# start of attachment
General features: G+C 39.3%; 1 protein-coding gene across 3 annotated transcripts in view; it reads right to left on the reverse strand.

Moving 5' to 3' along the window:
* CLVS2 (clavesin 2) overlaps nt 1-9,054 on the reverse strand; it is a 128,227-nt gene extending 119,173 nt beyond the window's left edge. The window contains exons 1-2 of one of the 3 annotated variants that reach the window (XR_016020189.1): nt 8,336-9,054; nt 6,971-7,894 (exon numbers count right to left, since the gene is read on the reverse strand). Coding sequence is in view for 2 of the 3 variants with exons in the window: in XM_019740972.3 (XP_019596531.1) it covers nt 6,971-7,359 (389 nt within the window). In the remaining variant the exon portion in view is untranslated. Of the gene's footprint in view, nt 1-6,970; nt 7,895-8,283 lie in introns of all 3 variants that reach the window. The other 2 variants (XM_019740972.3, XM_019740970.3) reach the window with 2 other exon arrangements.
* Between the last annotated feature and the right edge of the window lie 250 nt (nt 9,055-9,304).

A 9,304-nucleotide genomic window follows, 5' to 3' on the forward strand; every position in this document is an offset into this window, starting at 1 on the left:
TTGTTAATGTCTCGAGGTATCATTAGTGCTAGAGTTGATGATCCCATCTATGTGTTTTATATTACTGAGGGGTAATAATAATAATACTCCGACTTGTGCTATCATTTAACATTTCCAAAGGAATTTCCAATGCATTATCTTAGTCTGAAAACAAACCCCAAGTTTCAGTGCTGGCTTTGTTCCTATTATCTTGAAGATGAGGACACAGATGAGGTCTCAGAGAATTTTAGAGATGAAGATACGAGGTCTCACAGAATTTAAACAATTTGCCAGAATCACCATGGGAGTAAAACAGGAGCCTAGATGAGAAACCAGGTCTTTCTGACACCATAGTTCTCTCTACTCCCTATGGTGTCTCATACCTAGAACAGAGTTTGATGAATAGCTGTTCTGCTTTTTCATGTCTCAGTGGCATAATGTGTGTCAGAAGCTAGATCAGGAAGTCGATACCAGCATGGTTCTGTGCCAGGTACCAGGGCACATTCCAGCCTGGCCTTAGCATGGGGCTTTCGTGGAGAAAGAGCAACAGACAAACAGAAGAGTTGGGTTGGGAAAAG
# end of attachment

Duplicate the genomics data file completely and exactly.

General features: G+C 39.3%; 1 protein-coding gene across 3 annotated transcripts in view; it reads right to left on the reverse strand.

Moving 5' to 3' along the window:
* CLVS2 (clavesin 2) overlaps nt 1-9,054 on the reverse strand; it is a 128,227-nt gene extending 119,173 nt beyond the window's left edge. The window contains exons 1-2 of one of the 3 annotated variants that reach the window (XR_016020189.1): nt 8,336-9,054; nt 6,971-7,894 (exon numbers count right to left, since the gene is read on the reverse strand). Coding sequence is in view for 2 of the 3 variants with exons in the window: in XM_019740972.3 (XP_019596531.1) it covers nt 6,971-7,359 (389 nt within the window). In the remaining variant the exon portion in view is untranslated. Of the gene's footprint in view, nt 1-6,970; nt 7,895-8,283 lie in introns of all 3 variants that reach the window. The other 2 variants (XM_019740972.3, XM_019740970.3) reach the window with 2 other exon arrangements.
* Between the last annotated feature and the right edge of the window lie 250 nt (nt 9,055-9,304).

A 9,304-nucleotide genomic window follows, 5' to 3' on the forward strand; every position in this document is an offset into this window, starting at 1 on the left:
TTGTTAATGTCTCGAGGTATCATTAGTGCTAGAGTTGATGATCCCATCTATGTGTTTTATATTACTGAGGGGTAATAATAATAATACTCCGACTTGTGCTATCATTTAACATTTCCAAAGGAATTTCCAATGCATTATCTTAGTCTGAAAACAAACCCCAAGTTTCAGTGCTGGCTTTGTTCCTATTATCTTGAAGATGAGGACACAGATGAGGTCTCAGAGAATTTTAGAGATGAAGATACGAGGTCTCACAGAATTTAAACAATTTGCCAGAATCACCATGGGAGTAAAACAGGAGCCTAGATGAGAAACCAGGTCTTTCTGACACCATAGTTCTCTCTACTCCCTATGGTGTCTCATACCTAGAACAGAGTTTGATGAATAGCTGTTCTGCTTTTTCATGTCTCAGTGGCATAATGTGTGTCAGAAGCTAGATCAGGAAGTCGATACCAGCATGGTTCTGTGCCAGGTACCAGGGCACATTCCAGCCTGGCCTTAGCATGGGGCTTTCGTGGAGAAAGAGCAACAGACAAACAGAAGAGTTGGGTTGGGAAAAG